Surfing, Skateboarding, Music, Photography, Travel, Culture and general antics of the youth on the run.
He’s the gypsy. The wild man. The vagabond. The dude who smokes. Nti Sheeto. This is Us. Yeah Dude. Incredible talent. Free spirit. Kind-hearted. Lizard. Fun. Hessian. Human. Yes, he is many of these things and much more
An honest, authentic, death-defying Fairly Normal on Christian Fletcher and the infinite and un-ending influence he’s had on us all.
It’s rad to meet someone like this. It’s nice to know they still exist, beneath the surface of the mainstream, drawing, skating, creating and fucking shredding.
Hit play, devour some of our bandwidth and meet the modest man who’s making Merewether Beach so proud — and start to understand why we’re so certain he’ll be grabbing a lot more of that spotlight he’s earned very soon.
It may not translate to results on the WQS, but there aren’t many people we’d rather watch high-line and arc. He’s the kind of surfer who could never do another air and we’d still enjoy every nuance of his style.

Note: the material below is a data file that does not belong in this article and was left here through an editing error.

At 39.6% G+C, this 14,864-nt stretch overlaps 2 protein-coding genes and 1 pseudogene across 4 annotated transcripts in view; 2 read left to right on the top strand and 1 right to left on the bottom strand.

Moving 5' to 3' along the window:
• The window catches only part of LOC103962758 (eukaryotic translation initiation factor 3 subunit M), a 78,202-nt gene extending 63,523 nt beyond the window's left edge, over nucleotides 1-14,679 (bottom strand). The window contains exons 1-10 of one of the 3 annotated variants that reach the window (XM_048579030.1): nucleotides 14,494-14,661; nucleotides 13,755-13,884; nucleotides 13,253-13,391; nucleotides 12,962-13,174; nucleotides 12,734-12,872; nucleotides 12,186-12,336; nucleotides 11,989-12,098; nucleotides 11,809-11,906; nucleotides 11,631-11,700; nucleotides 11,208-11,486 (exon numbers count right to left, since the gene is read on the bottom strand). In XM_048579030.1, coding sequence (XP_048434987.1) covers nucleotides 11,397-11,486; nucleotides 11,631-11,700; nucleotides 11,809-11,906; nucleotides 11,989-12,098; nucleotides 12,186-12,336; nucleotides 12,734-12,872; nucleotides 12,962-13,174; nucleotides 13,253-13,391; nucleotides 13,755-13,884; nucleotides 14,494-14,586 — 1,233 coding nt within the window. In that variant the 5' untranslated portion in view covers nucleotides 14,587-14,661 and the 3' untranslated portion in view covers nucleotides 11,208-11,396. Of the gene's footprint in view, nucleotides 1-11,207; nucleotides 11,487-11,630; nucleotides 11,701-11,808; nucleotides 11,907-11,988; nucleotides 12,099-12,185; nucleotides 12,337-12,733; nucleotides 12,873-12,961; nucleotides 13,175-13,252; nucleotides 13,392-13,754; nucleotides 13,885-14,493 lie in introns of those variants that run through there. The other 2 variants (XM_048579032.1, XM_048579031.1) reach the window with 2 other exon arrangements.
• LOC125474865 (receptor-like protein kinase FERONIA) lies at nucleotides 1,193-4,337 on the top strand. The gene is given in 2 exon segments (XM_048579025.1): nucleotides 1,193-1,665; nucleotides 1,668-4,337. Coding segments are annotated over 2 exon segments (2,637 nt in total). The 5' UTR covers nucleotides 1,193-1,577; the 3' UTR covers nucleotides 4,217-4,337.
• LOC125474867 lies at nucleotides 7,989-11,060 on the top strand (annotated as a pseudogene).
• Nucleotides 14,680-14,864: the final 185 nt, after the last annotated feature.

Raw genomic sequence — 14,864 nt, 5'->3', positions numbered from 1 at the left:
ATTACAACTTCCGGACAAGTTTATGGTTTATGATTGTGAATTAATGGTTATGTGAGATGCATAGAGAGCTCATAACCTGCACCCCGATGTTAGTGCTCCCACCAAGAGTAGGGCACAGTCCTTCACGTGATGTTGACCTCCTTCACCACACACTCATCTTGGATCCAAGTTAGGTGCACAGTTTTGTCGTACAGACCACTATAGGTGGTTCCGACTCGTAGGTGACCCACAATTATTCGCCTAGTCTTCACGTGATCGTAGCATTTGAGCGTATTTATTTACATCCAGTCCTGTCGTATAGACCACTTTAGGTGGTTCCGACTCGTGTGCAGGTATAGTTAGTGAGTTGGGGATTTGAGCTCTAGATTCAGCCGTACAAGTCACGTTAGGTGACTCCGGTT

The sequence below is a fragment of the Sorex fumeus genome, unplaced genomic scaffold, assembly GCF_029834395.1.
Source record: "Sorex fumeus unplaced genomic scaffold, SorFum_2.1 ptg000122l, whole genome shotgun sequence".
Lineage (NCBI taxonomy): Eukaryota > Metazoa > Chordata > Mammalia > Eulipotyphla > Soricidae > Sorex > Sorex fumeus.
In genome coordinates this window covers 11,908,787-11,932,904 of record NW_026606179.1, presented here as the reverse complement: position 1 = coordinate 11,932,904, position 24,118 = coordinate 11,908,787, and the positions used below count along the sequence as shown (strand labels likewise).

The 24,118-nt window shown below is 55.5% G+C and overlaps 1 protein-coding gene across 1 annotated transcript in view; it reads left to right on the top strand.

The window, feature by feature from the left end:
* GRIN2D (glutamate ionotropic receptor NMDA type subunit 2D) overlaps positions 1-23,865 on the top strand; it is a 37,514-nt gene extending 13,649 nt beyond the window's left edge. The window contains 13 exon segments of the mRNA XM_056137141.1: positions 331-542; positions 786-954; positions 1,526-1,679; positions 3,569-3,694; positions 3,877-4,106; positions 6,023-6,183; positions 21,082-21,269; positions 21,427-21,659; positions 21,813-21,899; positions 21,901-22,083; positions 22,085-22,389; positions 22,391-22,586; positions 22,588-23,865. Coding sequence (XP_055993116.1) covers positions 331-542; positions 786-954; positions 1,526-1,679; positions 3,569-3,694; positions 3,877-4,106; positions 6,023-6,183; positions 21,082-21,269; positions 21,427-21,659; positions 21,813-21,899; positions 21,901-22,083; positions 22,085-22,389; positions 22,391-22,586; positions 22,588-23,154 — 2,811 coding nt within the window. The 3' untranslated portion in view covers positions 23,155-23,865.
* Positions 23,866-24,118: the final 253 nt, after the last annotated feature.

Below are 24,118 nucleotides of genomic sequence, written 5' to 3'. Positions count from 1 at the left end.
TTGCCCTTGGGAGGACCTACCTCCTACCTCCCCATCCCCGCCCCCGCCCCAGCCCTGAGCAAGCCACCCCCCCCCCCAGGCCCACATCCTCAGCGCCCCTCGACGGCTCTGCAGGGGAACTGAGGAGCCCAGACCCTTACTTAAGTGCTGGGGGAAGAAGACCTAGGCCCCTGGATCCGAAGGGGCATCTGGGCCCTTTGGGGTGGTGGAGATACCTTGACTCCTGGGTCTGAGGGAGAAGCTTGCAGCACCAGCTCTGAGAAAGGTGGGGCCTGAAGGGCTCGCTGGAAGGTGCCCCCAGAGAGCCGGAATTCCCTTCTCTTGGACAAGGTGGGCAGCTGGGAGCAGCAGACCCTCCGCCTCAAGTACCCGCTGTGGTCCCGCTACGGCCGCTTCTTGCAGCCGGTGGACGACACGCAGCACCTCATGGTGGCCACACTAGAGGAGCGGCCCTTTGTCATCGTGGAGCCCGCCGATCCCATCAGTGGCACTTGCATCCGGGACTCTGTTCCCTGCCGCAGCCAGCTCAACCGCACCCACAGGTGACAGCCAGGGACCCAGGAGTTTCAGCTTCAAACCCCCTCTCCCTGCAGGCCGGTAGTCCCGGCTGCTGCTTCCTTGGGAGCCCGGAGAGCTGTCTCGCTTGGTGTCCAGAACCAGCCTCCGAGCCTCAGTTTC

He has one of those styles rooted in unpredictability and recklessness, hucking himself at sections, but doing it with flow (a la young Dane Reynolds)
Meet the dude we all thought we knew but now realize we’ve only just scratched the surface on.
A lethal combination of style, technical prowess and the most precise bit of fuck-it, all baked in to produce what has become the new elite in modern skateboarding.
“Waiting in line at an amusement park is like going through the airport TSA line 20 times to go on a variety of 20 second plane rides.”
You’ll see us eat some nachos and get to the bottom of why skaters think we’re pussies, then spontaneously hop a plane to a lonely desert
The perfect day with Jack Freestone: a coffee, shit-talking, a fun surf at D-Bah, lunch, shit-talking resumes, another really fun surf at Kirra, a beer on the veranda, barbecue. Fin!
We called Ben and asked for a glimpse at what his interpretation of domesticity looks like living as a professional skateboarder in the shadow of both The Roosevelt Hotel and Hollywood High